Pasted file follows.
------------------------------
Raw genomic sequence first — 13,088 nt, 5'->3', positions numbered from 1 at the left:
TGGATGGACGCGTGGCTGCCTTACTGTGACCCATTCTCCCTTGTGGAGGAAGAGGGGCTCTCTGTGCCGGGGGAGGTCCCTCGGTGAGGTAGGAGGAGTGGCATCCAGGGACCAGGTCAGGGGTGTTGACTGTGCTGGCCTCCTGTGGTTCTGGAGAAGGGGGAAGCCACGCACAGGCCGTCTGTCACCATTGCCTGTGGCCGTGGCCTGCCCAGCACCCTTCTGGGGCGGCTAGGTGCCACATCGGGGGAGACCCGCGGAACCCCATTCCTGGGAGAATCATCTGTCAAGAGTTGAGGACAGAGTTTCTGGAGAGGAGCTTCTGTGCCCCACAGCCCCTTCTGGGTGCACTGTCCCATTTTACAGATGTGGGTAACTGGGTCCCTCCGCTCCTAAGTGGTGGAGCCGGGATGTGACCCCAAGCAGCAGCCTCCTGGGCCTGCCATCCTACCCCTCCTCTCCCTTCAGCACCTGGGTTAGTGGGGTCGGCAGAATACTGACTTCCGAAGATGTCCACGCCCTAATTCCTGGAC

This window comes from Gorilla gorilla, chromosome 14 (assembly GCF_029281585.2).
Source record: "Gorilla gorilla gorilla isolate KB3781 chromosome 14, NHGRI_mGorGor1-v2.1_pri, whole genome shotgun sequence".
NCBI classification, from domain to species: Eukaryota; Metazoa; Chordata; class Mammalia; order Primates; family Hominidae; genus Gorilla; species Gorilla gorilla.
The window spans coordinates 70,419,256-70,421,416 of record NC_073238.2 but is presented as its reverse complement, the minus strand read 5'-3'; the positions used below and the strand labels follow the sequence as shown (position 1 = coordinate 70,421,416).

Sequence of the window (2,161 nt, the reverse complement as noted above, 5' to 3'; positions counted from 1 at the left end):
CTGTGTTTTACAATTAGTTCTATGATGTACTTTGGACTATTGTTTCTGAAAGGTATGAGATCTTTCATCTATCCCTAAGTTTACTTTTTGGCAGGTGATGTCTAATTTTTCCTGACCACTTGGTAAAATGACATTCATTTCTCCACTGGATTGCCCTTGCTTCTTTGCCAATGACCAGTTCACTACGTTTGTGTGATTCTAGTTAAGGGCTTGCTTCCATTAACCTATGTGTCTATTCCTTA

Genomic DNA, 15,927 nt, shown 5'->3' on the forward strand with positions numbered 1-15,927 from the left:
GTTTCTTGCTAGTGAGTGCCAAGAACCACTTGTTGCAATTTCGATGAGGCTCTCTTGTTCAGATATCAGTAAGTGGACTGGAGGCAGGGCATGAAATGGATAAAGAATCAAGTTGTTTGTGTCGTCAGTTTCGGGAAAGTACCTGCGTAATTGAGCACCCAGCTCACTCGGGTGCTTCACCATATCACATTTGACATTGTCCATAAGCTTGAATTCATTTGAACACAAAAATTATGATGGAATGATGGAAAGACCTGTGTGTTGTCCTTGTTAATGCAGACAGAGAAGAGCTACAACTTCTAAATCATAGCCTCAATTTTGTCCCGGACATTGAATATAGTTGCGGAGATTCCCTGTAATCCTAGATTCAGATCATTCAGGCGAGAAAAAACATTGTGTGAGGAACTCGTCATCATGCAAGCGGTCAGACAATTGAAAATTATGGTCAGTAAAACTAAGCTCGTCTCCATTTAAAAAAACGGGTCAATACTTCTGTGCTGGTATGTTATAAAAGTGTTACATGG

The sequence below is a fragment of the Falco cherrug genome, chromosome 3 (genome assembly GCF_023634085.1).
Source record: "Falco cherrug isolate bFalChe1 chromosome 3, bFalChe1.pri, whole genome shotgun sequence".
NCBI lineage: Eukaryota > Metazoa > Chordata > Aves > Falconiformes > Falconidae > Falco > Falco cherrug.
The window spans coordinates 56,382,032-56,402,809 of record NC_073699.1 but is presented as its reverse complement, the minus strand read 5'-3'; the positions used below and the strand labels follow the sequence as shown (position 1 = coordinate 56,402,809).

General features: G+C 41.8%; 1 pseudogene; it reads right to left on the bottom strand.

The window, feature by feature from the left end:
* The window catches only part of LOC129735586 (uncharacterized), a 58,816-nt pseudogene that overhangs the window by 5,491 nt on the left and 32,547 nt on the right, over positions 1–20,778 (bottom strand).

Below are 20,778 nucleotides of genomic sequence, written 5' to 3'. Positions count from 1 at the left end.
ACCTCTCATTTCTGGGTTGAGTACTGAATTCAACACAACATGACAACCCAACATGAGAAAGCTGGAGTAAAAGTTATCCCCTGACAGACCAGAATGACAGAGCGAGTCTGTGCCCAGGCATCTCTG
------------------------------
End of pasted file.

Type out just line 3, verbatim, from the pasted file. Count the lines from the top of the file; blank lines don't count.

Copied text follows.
This window comes from Gorilla gorilla, chromosome 14 (assembly GCF_029281585.2).